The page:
Almost without exception Republican federal office holders have remained loyal to Donald Trump. My question is: Why? Let’s explore.
Trump is a person who views loyalty as a one way street; he demands it but almost never gives it. The inability of most applicants for administration jobs to pass Trump’s loyalty test is the major reason so many posts remain unfilled; not Democratic obstruction. It is impossible to obstruct the approval of a non-existent nominee. The only person Trump has been loyal to is Michael Flynn. That makes me (and a lot of other people) wonder what Flynn either knows or has on Trump. I think Trump would be loyal to his daughter Ivanka. That will probably never be tested because I doubt she really knows much in the way of secrets. I assume he will be loyal to her husband Jared Kushner but I wouldn’t bet the farm on it. Why are so many others staying loyal to a President who is under so much fire?
Trump is not part of the Republican establishment. This is not like a Richard Nixon who was “one of the boys” and had built friendships (or at least working relationships) over decades. To most Washington Republicans until very recently Trump was just a name on a very good call list.
Vice President Mike Pence has told a plethora of lies defending Trump. He remains loyal because as long as he can steer clear of charges he is the heir to the throne. Mitch McConnell along with his wife, Secretary of Transportation Elaine Chao, stay loyal because they have a tremendous scam in the offing if they can ever get an infrastructure bill passed.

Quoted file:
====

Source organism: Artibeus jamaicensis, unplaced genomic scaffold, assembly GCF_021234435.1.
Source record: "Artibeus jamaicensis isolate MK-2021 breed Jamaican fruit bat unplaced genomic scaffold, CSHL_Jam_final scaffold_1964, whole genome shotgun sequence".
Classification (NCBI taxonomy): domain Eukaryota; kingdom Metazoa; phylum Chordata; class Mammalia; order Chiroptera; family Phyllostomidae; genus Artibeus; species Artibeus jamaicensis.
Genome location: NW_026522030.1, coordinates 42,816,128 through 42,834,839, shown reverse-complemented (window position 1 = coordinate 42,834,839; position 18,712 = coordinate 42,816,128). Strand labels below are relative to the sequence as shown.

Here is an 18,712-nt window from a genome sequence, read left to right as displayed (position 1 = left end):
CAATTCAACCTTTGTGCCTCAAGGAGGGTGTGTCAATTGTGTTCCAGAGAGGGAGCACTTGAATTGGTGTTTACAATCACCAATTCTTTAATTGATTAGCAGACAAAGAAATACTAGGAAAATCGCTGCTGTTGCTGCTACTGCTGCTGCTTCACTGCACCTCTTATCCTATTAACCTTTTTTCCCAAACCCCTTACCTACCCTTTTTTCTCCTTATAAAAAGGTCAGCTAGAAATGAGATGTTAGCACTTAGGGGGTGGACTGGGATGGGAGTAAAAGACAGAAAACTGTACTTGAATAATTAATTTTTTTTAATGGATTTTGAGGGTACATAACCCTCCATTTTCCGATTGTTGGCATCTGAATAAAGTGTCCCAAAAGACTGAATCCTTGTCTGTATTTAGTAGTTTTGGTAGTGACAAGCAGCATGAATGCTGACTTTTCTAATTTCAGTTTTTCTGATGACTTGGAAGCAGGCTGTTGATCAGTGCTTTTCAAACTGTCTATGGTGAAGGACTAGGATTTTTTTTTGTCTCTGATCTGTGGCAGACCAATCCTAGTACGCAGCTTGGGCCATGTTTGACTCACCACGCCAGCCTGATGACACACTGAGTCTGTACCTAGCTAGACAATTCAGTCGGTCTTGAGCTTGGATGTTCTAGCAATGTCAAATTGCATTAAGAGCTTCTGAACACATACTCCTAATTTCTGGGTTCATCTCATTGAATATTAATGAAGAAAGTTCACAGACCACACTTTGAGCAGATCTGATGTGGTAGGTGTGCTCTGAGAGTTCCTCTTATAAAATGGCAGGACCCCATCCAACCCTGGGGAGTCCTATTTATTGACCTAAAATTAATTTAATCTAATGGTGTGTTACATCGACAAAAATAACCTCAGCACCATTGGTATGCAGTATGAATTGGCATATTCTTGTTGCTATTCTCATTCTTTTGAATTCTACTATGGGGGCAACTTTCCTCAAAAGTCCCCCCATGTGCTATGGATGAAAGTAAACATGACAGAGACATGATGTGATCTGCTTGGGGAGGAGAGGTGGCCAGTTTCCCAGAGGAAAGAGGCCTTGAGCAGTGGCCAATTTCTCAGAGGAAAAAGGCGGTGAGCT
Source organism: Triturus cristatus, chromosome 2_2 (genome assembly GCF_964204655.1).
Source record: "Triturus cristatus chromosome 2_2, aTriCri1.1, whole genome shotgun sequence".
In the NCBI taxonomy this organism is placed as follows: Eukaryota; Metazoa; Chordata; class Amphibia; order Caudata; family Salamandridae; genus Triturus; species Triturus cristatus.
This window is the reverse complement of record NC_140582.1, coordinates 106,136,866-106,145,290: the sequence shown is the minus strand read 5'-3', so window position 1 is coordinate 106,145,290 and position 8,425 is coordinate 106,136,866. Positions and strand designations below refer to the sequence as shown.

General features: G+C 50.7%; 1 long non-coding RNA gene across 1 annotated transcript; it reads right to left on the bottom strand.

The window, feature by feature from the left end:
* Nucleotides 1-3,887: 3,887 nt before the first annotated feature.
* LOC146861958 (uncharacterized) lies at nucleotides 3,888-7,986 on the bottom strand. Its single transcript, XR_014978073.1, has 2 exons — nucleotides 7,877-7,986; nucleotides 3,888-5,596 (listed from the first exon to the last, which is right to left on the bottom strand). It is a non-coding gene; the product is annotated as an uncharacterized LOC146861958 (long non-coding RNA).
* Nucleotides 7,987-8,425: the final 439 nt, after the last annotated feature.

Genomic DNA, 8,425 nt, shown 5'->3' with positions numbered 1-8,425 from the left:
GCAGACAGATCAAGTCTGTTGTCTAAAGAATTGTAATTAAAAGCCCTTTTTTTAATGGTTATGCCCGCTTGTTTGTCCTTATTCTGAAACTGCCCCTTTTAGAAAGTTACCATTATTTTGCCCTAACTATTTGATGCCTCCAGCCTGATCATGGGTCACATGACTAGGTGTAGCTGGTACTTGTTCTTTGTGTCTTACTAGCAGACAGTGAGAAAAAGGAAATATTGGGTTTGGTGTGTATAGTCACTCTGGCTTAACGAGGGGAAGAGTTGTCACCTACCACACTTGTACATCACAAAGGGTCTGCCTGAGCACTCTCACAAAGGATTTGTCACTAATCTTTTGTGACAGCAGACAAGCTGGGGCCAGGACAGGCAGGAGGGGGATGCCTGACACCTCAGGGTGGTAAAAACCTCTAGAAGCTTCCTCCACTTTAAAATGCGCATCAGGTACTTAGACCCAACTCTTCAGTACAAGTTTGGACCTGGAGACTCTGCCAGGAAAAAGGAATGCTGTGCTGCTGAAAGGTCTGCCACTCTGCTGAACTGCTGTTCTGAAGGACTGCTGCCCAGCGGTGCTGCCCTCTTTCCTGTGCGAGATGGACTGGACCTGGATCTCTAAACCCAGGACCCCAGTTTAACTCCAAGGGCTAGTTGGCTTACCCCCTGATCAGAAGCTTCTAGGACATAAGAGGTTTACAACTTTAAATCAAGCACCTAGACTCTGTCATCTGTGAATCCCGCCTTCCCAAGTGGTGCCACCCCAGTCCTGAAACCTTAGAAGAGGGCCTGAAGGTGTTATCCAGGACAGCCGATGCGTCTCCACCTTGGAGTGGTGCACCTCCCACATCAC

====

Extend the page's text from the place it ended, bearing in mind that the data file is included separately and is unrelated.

It would be popular to suggest that many other DC Republicans are staying loyal because in Trump they have a president who won’t veto legislation they can get passed that furthers the extreme elements of their agenda. That doesn’t hold water in my mind. Almost any Republican President would sign their bills. The only exception I can think of from the 2016 clown car is (in some cases) Kentucky Senator Rand Paul. After Trump I’ll never say “never”, but I think a President Rand Paul is not too likely.
Certain cases stick out in my mind. Texas Senator Ted Cruz is the most prominent among them. After Trump repeatedly called him ‘Lyin Ted, insulted his wife and implied his father was complicit in the assassination of JFK why would he talk to the man much less generally support him? Trump wasn’t much nicer to Florida Senator Marco Rubio who he called Little Marco and generally belittled.
My regular readers know I follow the Senate much more than the House, but I’d like to spend a few sentences on the lower chamber. Utah’s Jason Chaffetz just resigned his seat and Chairmanship of the House Oversight Committee to take a job with Fox News. Could it be that Chaffetz (who endorsed and unendorsed Trump several times during the 2016 campaign) felt it more politically expedient to run rather than fight Trump? How much do you think he will be able to expose Trump’s transgression from a seat at Fox?
California’s Kevin Nunes went from a relative unknown to a joke for his antics trying to defend Trump as Chairman of the House Intelligence Committee. Nunes will soon see the day that he will pine for the time he was relatively unknown outside California’s 22nd Congressional District. Oh and Kevin, don’t hold your breath waiting for Trump to set you up in a good job if your 2018 reelection bid falls short.
Unless Washington is a lot dirtier or Trump’s future is a lot brighter than I think, I’m perplexed.
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